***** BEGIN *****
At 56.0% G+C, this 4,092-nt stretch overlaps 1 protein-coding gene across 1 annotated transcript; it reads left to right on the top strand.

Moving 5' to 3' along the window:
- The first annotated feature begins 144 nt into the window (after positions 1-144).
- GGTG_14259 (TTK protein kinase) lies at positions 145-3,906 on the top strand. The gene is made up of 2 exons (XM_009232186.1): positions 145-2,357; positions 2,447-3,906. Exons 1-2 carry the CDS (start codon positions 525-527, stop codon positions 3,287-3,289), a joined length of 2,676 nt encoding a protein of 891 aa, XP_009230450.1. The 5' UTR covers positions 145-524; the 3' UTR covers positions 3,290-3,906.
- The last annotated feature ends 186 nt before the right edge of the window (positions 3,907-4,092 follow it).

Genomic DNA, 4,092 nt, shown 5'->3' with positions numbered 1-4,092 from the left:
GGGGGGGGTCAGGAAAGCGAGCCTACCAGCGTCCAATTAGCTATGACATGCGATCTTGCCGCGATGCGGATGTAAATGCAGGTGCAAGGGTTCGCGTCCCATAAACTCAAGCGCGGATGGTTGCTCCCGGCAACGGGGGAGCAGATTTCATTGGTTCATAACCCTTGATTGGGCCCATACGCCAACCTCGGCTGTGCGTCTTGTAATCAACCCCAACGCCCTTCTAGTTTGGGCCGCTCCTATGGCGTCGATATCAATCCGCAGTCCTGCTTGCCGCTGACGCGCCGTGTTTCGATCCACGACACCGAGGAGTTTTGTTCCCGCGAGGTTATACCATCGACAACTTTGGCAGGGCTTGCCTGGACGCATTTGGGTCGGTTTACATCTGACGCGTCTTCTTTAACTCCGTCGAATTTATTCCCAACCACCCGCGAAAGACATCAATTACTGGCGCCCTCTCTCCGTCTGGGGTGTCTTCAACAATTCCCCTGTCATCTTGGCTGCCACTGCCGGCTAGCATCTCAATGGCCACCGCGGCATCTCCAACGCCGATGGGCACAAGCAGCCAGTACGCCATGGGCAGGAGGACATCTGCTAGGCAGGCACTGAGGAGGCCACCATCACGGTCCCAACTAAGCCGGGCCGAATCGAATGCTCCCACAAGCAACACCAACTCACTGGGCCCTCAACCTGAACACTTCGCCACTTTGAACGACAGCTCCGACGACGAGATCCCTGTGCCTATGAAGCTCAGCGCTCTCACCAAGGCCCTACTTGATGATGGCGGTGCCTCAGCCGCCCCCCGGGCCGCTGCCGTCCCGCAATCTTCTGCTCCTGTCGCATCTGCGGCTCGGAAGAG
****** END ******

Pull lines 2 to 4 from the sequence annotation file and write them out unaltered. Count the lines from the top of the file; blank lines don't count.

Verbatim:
Moving 5' to 3' along the window:
- The first annotated feature begins 144 nt into the window (after positions 1-144).
- GGTG_14259 (TTK protein kinase) lies at positions 145-3,906 on the top strand. The gene is made up of 2 exons (XM_009232186.1): positions 145-2,357; positions 2,447-3,906. Exons 1-2 carry the CDS (start codon positions 525-527, stop codon positions 3,287-3,289), a joined length of 2,676 nt encoding a protein of 891 aa, XP_009230450.1. The 5' UTR covers positions 145-524; the 3' UTR covers positions 3,290-3,906.